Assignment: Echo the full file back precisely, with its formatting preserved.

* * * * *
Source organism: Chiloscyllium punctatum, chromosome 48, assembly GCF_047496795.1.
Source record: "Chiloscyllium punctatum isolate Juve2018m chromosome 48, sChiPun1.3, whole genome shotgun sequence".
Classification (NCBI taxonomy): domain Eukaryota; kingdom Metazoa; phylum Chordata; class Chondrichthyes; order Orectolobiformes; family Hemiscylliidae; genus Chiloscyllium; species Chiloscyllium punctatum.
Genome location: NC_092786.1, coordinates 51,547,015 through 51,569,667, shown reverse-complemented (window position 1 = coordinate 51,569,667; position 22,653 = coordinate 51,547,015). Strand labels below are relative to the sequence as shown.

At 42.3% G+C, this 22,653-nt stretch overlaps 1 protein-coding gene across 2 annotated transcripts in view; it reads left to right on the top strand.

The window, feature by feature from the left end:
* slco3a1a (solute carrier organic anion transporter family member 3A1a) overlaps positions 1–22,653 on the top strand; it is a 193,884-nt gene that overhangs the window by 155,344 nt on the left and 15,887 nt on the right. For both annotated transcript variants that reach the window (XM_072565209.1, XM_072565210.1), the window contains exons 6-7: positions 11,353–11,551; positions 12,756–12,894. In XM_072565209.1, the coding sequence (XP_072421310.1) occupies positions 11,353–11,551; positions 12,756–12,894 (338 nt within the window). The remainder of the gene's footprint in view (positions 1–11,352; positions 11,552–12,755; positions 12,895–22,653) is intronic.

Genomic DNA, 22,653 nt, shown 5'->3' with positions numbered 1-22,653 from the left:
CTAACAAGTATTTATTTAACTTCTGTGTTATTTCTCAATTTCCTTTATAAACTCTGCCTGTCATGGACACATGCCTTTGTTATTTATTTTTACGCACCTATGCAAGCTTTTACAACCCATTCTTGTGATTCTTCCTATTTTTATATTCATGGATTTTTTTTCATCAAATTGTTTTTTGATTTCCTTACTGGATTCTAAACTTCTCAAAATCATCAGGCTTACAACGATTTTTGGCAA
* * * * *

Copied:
Source organism: Chiloscyllium punctatum, chromosome 48, assembly GCF_047496795.1.
Source record: "Chiloscyllium punctatum isolate Juve2018m chromosome 48, sChiPun1.3, whole genome shotgun sequence".
Classification (NCBI taxonomy): domain Eukaryota; kingdom Metazoa; phylum Chordata; class Chondrichthyes; order Orectolobiformes; family Hemiscylliidae; genus Chiloscyllium; species Chiloscyllium punctatum.
Genome location: NC_092786.1, coordinates 51,547,015 through 51,569,667, shown reverse-complemented (window position 1 = coordinate 51,569,667; position 22,653 = coordinate 51,547,015). Strand labels below are relative to the sequence as shown.

At 42.3% G+C, this 22,653-nt stretch overlaps 1 protein-coding gene across 2 annotated transcripts in view; it reads left to right on the top strand.

The window, feature by feature from the left end:
* slco3a1a (solute carrier organic anion transporter family member 3A1a) overlaps positions 1–22,653 on the top strand; it is a 193,884-nt gene that overhangs the window by 155,344 nt on the left and 15,887 nt on the right. For both annotated transcript variants that reach the window (XM_072565209.1, XM_072565210.1), the window contains exons 6-7: positions 11,353–11,551; positions 12,756–12,894. In XM_072565209.1, the coding sequence (XP_072421310.1) occupies positions 11,353–11,551; positions 12,756–12,894 (338 nt within the window). The remainder of the gene's footprint in view (positions 1–11,352; positions 11,552–12,755; positions 12,895–22,653) is intronic.

Genomic DNA, 22,653 nt, shown 5'->3' with positions numbered 1-22,653 from the left:
CTAACAAGTATTTATTTAACTTCTGTGTTATTTCTCAATTTCCTTTATAAACTCTGCCTGTCATGGACACATGCCTTTGTTATTTATTTTTACGCACCTATGCAAGCTTTTACAACCCATTCTTGTGATTCTTCCTATTTTTATATTCATGGATTTTTTTTCATCAAATTGTTTTTTGATTTCCTTACTGGATTCTAAACTTCTCAAAATCATCAGGCTTACAACGATTTTTGGCAA